…Healed, Restored, Forgiven (Isaiah 43:18-25; 2 Corinthians 1:18-22; Mark 2:1-12)
The bulletin cover reminds us that the last Sunday of Epiphany points us toward Lent. It is traditionally called Transfiguration Sunday, and the Lectionary Gospel deals with that story that reveals, briefly, Jesus’ glory. This Last Sunday of Epiphany also affords us another opportunity to look at how the baby of Bethlehem we so recently welcomed is a revelation (an epiphany) of God’s nature to us in his teachings. It is important to understand that these teachings are not only so we know information about Jesus and his life, but also how discipleship to Jesus is shaped, not only in the ancient world, but in ours.
Today’s Gospel Lesson begins a series of five scenes that all combine to give us Mark’s take on discipleship in community. These stories orbit around the fact that Jesus is about mending broken lives and restoring them to a meaningful community. Jesus both healed and fellowshiped with people who the orthodox folk, who one of my friends always called “the frozen chosen,” thoroughly rejected as unworthy of God’s attention or theirs. They held that God’s people was too respectable to deal with that sort. It was like the initial reaction we had by some people to the warming centre being in a church. I would get phone calls that said, we didn’t know your church dealt with “that kind” of people. I used to say that we’re all that kind.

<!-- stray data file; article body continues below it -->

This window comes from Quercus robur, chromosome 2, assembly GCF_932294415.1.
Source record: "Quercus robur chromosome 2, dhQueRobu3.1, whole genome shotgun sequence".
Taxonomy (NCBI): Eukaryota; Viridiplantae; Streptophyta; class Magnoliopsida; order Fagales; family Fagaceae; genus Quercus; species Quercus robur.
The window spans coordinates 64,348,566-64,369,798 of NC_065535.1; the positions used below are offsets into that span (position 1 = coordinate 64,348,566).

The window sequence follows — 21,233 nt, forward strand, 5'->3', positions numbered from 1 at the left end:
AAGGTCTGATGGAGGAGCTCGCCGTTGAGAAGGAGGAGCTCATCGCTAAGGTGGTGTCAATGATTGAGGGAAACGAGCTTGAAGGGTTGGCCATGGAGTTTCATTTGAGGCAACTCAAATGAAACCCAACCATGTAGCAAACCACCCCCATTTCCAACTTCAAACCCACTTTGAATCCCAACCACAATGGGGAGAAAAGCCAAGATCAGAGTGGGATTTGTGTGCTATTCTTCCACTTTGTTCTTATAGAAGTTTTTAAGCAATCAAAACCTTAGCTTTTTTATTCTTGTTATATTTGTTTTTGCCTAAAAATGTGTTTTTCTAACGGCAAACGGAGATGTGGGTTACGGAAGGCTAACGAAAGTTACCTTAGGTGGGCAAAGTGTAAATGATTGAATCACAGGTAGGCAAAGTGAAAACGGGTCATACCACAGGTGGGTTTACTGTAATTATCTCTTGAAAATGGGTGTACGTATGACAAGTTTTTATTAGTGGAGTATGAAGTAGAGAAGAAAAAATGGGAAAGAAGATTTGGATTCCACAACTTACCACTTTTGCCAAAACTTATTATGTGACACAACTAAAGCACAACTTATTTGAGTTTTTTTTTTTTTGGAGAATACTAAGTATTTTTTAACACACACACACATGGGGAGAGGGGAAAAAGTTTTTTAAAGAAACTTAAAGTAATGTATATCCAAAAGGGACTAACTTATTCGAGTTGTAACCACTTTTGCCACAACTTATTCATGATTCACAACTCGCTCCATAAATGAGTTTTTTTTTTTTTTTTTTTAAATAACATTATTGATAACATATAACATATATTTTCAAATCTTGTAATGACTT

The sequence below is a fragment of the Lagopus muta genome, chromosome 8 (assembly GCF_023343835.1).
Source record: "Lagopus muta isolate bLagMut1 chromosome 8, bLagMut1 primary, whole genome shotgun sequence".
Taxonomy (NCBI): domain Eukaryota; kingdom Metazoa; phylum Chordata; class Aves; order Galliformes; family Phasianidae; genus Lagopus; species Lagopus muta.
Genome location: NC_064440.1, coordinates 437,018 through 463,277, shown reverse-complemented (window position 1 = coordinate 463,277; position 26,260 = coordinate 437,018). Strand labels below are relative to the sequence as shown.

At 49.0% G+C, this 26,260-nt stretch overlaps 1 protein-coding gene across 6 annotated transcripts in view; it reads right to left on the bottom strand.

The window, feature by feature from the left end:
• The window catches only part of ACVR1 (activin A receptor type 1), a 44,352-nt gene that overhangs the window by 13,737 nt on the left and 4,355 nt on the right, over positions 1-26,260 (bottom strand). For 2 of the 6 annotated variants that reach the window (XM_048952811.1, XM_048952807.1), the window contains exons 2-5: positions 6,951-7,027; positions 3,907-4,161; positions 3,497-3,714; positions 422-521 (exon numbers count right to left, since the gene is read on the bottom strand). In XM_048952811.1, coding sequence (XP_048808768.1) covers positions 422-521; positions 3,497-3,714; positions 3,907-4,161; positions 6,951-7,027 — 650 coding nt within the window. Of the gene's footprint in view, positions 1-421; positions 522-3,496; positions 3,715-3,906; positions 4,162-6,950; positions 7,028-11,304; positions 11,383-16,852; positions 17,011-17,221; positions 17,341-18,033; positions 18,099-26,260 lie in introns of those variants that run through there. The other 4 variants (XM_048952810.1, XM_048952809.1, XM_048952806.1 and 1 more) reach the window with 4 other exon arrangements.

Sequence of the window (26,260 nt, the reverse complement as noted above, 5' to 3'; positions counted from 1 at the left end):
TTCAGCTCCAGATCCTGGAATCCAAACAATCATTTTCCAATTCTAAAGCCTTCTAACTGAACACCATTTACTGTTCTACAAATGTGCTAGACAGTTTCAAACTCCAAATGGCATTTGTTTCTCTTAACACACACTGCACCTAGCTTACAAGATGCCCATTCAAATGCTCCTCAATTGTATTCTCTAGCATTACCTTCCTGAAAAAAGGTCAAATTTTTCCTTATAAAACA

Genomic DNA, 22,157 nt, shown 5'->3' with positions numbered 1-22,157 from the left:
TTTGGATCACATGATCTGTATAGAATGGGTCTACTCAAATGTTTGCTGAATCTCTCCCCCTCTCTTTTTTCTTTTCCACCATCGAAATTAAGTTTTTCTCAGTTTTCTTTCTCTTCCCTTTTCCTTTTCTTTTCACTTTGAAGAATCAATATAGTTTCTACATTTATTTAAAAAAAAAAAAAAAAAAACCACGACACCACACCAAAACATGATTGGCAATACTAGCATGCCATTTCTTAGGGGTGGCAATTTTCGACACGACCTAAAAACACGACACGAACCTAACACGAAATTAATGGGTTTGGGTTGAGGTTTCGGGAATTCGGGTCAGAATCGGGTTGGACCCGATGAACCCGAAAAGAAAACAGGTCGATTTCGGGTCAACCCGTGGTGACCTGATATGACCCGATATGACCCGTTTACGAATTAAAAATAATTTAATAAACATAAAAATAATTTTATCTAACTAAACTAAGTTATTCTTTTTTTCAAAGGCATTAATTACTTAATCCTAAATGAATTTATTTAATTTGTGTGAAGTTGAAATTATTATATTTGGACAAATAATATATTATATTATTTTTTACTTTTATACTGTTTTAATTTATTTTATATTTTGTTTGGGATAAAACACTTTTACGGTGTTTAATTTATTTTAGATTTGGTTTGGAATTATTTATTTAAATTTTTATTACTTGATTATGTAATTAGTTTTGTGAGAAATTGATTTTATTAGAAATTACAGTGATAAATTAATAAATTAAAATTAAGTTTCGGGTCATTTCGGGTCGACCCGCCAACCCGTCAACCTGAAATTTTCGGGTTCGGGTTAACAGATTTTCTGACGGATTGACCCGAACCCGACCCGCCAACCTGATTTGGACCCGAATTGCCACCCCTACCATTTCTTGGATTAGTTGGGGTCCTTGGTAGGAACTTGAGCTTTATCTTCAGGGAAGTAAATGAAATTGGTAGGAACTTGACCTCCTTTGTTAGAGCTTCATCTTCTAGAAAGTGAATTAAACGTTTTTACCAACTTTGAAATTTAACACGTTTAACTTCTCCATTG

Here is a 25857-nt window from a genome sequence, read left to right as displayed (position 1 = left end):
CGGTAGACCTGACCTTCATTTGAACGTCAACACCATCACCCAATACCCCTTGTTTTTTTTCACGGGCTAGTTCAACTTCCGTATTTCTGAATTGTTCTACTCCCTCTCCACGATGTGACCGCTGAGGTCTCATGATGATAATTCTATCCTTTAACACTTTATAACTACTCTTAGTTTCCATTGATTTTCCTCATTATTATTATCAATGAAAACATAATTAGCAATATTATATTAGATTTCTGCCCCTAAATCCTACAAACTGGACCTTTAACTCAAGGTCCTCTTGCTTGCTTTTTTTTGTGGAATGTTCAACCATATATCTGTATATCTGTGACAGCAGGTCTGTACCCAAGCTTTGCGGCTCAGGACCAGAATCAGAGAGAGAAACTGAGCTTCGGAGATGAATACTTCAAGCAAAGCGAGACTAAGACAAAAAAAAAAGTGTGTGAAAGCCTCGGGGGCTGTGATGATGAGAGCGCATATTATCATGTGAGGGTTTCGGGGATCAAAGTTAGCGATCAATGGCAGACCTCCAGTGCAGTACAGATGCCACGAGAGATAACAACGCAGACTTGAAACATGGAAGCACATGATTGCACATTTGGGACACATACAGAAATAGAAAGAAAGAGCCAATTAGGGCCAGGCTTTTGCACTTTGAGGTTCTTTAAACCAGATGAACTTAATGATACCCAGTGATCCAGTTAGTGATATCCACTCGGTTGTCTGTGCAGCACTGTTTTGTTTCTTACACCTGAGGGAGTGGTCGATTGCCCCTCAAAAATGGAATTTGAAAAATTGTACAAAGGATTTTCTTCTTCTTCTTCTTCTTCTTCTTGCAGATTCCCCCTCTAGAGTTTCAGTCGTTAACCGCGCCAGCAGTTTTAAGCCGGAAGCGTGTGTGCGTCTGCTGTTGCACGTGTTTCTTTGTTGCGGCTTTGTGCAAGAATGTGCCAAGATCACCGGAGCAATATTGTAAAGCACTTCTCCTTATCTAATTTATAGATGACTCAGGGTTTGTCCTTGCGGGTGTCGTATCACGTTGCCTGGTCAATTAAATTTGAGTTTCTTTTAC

The five scenes in this section all flow towards radical inclusion of that kind of people by the community of Jesus. Indeed, the central scene of the section of all this points to the fact that the inclusion that Jesus brings also brings newness to peoples’ lives that is sometimes difficult to live with. It’s much easier just to fall back on tradition and do it the way we always have, not remembering that if we do what we have always done, we’ll get what we’ve always got, until what we’ve always done doesn’t work anymore, and then we’ll get less and less. Jesus warns us not to be paralyzed by living in the past, or fearful of the present or future.